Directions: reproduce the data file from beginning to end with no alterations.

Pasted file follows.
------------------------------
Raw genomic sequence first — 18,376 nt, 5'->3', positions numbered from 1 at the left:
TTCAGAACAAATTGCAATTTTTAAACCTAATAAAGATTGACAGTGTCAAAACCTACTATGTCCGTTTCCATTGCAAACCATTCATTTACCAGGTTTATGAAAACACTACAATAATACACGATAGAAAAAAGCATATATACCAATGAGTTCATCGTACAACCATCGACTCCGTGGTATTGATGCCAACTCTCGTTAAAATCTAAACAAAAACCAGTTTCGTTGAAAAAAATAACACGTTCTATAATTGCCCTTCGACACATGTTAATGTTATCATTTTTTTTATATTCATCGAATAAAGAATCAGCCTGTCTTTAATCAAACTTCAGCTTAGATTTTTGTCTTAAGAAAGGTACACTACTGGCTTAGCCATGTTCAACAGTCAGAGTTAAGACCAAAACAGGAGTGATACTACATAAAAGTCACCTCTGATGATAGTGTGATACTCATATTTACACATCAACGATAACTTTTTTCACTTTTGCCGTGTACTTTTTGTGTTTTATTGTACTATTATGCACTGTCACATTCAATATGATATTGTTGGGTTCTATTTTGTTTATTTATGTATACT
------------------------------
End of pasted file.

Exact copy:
Raw genomic sequence first — 18,376 nt, 5'->3', positions numbered from 1 at the left:
TTCAGAACAAATTGCAATTTTTAAACCTAATAAAGATTGACAGTGTCAAAACCTACTATGTCCGTTTCCATTGCAAACCATTCATTTACCAGGTTTATGAAAACACTACAATAATACACGATAGAAAAAAGCATATATACCAATGAGTTCATCGTACAACCATCGACTCCGTGGTATTGATGCCAACTCTCGTTAAAATCTAAACAAAAACCAGTTTCGTTGAAAAAAATAACACGTTCTATAATTGCCCTTCGACACATGTTAATGTTATCATTTTTTTTATATTCATCGAATAAAGAATCAGCCTGTCTTTAATCAAACTTCAGCTTAGATTTTTGTCTTAAGAAAGGTACACTACTGGCTTAGCCATGTTCAACAGTCAGAGTTAAGACCAAAACAGGAGTGATACTACATAAAAGTCACCTCTGATGATAGTGTGATACTCATATTTACACATCAACGATAACTTTTTTCACTTTTGCCGTGTACTTTTTGTGTTTTATTGTACTATTATGCACTGTCACATTCAATATGATATTGTTGGGTTCTATTTTGTTTATTTATGTATACT